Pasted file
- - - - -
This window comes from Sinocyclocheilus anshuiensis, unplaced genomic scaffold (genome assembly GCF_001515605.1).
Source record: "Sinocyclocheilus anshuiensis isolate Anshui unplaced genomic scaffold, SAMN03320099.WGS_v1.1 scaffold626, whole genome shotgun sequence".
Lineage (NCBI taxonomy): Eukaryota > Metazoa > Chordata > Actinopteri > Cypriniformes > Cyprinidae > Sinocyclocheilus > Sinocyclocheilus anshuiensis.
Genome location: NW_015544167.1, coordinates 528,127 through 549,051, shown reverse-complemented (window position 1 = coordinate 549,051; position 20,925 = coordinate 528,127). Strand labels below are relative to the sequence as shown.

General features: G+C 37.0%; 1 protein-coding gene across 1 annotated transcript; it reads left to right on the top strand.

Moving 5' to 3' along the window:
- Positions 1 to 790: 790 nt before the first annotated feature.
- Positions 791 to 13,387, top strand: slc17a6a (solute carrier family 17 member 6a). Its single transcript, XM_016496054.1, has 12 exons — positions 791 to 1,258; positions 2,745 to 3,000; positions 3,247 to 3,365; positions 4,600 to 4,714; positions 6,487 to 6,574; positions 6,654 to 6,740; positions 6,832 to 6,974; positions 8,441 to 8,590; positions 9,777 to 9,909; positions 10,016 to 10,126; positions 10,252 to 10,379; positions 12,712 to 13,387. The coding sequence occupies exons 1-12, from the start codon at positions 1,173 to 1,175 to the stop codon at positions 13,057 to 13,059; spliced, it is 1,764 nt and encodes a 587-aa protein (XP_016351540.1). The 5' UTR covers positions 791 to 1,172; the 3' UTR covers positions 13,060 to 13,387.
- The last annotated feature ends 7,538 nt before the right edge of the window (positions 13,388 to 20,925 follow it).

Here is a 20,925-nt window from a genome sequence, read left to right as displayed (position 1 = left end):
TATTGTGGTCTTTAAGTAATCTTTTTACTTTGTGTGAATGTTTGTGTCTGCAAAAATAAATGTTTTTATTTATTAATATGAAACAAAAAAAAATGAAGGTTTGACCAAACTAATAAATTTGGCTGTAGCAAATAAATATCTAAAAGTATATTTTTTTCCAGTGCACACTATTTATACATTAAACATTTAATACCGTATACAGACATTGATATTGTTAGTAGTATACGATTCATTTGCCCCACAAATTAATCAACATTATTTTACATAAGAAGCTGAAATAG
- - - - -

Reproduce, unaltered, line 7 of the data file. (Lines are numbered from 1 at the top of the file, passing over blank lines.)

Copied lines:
- Positions 1 to 790: 790 nt before the first annotated feature.